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Chemical Process Technology

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Chemical & Process Technology

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Sunday, May 16, 2010

Process Intensification (PI) is a revolutionary approach to process and plant design, development and implementation. It presents significant scientific challenges to chemists, biologists and chemical engineers while developing innovative systems and practices which can offer drastic reduction in chemical and energy consumptions, improvements in process safety, decreased equipment volume and waste formation and increased conversions and selectivity towards desired product(s). In addition they can offer relatively cheaper and sustainable process option.
Here one must note that development of a new chemical route or a change in composition of a catalyst, no matter how dramatic the improvements they bring to existing technology, do not qualify as process intensification.

Process Intensification  can be  broadly divided into two areas:
  • Process Intensifying Equipment
  • Process Intensifying Methods (Unit Operations)
Process Intensifying Equipment

Monolythic Catalytic Reactor
Monolithic substrate used today for catalytic  applications are  metallic or non metallic bodies providing a multitude of  straight narrow channels of  defined uniform cross sectional shapes To ensure sufficient porosity and enhance the catalytically active surface, the inner walls of the monolith channels usually are covered with a thin layer of wash   coat, which acts as the support for the catalytically active species.

The advantages of Monolithic Reactors are as follow.                            
  • Low pressure drop
  • High mass transfer  area
  • Low space requirement
  • Low cost
  • Better Selectivity
  • Better Safety
  • Less Environmental problems
Micro-reactors are chemical reactors of extremely small dimensions that usually have a sandwich-like structure consisting of a number of slices (layers) with micro-machined channels (10-100 micron in dia.). The layers perform various functions, from mixing to catalytic reaction, heat exchange, or separation

Higher values of heat transfer coefficient values upto 20000 W/m2K are reported. Hence highly exothermic reactions can be easily carried out .This is very useful for toxic or explosive reactants / products. The chan¬nels in the plates of micro-channel heat exchangers are usually around 1 mm or less wide, and are fabricated via silicon micromachining, deep X-ray lithography, or non-lithographic micromachining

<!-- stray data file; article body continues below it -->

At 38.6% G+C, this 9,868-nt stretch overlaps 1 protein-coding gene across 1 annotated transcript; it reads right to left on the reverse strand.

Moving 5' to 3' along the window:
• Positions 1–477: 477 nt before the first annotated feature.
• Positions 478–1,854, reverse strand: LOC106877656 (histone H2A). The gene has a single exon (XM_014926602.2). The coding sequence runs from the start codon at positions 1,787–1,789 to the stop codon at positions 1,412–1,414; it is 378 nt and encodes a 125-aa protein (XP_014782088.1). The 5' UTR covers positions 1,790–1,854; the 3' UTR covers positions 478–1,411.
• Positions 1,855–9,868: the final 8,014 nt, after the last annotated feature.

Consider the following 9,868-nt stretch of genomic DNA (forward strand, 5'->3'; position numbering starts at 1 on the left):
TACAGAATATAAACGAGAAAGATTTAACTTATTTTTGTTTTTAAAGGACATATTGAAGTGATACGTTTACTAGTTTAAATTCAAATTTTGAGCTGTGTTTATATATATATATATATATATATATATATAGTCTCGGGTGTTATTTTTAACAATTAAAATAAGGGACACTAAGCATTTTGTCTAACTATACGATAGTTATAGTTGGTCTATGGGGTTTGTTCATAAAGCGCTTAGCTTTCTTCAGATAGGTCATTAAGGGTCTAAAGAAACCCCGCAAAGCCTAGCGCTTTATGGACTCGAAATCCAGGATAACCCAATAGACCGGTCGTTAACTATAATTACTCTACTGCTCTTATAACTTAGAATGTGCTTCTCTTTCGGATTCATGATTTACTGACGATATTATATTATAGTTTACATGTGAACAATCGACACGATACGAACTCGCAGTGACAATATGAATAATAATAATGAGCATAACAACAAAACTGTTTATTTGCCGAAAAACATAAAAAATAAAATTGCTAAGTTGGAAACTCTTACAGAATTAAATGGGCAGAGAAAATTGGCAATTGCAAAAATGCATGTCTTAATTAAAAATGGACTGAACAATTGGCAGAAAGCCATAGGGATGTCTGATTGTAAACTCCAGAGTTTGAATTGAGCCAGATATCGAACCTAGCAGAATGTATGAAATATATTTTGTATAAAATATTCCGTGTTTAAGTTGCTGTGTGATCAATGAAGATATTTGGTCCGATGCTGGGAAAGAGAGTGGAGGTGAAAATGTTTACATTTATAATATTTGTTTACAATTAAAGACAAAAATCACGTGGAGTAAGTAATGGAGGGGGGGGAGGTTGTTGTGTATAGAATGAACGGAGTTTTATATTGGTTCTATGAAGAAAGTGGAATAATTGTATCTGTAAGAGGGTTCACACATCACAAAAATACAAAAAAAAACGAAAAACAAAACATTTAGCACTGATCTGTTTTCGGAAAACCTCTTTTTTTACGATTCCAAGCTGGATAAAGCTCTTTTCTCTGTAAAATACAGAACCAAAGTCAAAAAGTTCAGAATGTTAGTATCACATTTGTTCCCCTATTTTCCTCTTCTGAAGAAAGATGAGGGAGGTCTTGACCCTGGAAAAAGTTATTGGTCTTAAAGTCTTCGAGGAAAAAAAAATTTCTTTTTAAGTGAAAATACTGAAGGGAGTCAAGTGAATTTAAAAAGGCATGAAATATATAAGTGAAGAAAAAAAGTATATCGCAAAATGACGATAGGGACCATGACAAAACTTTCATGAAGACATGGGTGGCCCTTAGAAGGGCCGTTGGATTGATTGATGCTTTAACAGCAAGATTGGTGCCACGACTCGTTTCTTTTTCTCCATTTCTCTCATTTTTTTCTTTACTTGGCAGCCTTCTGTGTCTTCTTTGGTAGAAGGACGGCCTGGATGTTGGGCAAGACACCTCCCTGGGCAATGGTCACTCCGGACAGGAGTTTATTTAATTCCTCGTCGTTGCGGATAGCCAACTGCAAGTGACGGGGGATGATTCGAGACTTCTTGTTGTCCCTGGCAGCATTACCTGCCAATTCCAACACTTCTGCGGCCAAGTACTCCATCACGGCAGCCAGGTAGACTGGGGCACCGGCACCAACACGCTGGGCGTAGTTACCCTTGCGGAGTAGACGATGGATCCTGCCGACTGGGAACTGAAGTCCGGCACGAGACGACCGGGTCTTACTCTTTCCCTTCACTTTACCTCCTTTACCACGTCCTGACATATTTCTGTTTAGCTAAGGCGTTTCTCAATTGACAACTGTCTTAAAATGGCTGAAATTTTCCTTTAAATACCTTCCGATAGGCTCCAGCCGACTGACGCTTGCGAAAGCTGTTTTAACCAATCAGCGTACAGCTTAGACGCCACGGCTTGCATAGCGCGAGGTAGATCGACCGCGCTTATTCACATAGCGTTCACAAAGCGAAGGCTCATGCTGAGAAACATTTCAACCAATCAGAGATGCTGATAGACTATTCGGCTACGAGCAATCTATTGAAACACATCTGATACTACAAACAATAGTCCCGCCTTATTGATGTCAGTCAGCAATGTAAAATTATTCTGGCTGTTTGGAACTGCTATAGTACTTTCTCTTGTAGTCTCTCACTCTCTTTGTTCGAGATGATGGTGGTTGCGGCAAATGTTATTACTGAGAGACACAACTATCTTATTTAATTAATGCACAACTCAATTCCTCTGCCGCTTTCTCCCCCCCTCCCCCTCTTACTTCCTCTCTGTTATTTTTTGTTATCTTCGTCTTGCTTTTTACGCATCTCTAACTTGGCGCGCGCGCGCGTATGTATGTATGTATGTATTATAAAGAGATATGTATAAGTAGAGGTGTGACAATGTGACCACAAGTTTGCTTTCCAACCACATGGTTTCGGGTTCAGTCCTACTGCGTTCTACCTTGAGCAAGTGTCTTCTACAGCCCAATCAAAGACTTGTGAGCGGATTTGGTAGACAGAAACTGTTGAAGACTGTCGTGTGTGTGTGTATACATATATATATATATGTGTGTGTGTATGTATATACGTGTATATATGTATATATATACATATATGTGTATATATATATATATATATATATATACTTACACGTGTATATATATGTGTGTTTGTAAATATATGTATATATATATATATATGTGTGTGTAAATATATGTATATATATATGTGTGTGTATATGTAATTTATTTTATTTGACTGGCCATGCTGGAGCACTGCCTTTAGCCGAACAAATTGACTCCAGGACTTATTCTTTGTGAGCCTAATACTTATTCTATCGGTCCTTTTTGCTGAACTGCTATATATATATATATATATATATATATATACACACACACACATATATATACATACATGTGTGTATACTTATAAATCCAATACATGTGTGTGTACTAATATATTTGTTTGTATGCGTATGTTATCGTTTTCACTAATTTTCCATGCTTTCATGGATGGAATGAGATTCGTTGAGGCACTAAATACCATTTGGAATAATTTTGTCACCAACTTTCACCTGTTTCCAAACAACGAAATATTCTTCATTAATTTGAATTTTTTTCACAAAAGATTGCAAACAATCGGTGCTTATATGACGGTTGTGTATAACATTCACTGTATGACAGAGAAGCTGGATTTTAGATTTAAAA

Spinning Disk Reactors (SDR)
For fast and very fast liquid-liquid reactions like sulphonation, nitration , polymerization (styrene)    involving high heat of reactions,  this type of reactor is developed by Newcastle University. In SDRs, a very thin (typically 100 micron) layer of liquid moves on the surface of a disk spinning at up to approximately 1,000 rpm. At very short residence times (typically 0.1 s), heat is efficiently removed from the reacting liquid at heat-transfer rates reaching 10,000 W/m2K. SDRs currently are being commercialized.

Static Mixer Reactors
Static Mixers are not only used for physical mixing  of Gas-Gas, Liquid –Liquid and Gas –Liquid  applications but used in reactions also. Use of structured packing reduce the pressure drop considerably. When static mixers are placed in heat exchanger tubes better mixing as well as heat  transfer  can be achieved. A Norwegian company has intensified manufacturing of Hydrogen Peroxide by using static mixers extensively to combine oxidation and extraction.

Supersonic Gas-Liquid Reactor
Praxair Inc. developed this type of reactor for fast and very fast processes for gas/liquid systems and it employs a supersonic shockwave to disperse gas into very tiny bubbles in a supersonic in-line mixing device.
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The Jet Impingement Reactor